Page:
I compliment Deputy Shatter on the Bill and on his excellent report. Of 1,000 people aged 20 years who take up smoking and continue smoking for their adult lives, at least 250 will die from smoking related conditions before the age of 70 and a further 250 will die from smoking related conditions before the age of 75. Smoking is currently the single most important preventable cause of death. It is estimated that more than 6,000 people die in Ireland each year from conditions directly related to smoking and countless thousands more are admitted to hospitals with smoking related conditions. Smoking is a major causal factor in heart disease, stroke, lung cancer and other cancers, chronic bronchitis and a host of other serious conditions. Smoking during pregnancy is a cause of low birth rate, and infants exposed to cigarette smoke in their homes or other environments are at increased risk of serious illness, including sudden infant death syndrome and recurrent ear infections. Thus, the human and economic costs of smoking are enormous.

Most people take up smoking in their teenage years. There is considerable evidence that the tobacco industry in its advertising campaigns specifically target young people. Nicotine in tobacco is a highly addictive drug. The marketing strategy of the tobacco industry is based on the need to recruit new addicts to replace those who die from the habit. The Government must confront the tobacco industry. Currently, there is major concern about the possible adverse affects of Sellafield. While this is an important issue, it is dwarfed by the toll of suffering and death associated with the marketing of tobacco products. We must continue to increase the price of cigarettes and there should be a complete ban on all forms of tobacco advertising and sponsorship with immediate effect. The proposal to raise the legal age for the purchase of cigarettes should be warmly endorsed. We must also ensure that the legislation, once in place, is enforced as current regulations are not being enforced. The Government should also consider raising an additional health levy from the tobacco industry to cover in part the cost of treatment for tobacco related illnesses. The Government should also support efforts to pursue the tobacco industry in court for damage relating to the marketing of tobacco products. It is a hugely profitable industry which makes millions of pounds and the best route is to pursue the industry through the courts, something which has had a huge effect in the US. It is the best way of precipitating an immediate effect.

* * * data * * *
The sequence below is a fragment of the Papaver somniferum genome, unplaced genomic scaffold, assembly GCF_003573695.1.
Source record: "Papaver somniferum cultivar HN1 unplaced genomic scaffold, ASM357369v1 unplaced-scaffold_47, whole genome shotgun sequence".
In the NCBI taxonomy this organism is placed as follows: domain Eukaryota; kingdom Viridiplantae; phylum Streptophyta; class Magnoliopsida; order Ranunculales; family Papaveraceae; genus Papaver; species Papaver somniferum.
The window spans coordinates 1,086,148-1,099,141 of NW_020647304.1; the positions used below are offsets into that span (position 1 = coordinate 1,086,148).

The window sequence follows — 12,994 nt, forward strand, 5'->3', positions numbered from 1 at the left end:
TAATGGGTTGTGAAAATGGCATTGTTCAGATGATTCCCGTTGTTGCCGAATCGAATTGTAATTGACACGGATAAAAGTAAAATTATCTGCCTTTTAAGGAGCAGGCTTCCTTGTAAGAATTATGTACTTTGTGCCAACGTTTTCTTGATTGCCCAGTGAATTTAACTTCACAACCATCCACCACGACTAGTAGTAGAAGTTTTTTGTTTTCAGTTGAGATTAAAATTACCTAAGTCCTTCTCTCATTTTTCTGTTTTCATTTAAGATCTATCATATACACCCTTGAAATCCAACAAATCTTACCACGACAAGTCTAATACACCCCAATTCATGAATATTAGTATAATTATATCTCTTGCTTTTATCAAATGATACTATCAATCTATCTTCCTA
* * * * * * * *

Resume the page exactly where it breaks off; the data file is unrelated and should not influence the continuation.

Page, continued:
As a seller of cigarettes I am aware of the difficulty in policing the market, with older people buying cigarettes for those below the legal age.

I am delighted to have an opportunity to make a contribution on what is one of the most important debates in the House this session. I regret the Government has not seen fit or been big enough, and that the Minister has not been man enough, to take on board this excellent Bill introduced by Deputy Shatter, an able parliamentarian as has been correctly stated, and Deputy Stanton. The Minister is a former Minister for Education and Science, and I paid public tribute to him for being excellent in that portfolio. He is aware of the involvement of young people in smoking and now that he is Minister for Health and Children he has an opportunity to do something about it, but has rejected the good proposal made by Deputy Shatter. It is a contradiction, but the entire smoking industry is a total contradiction.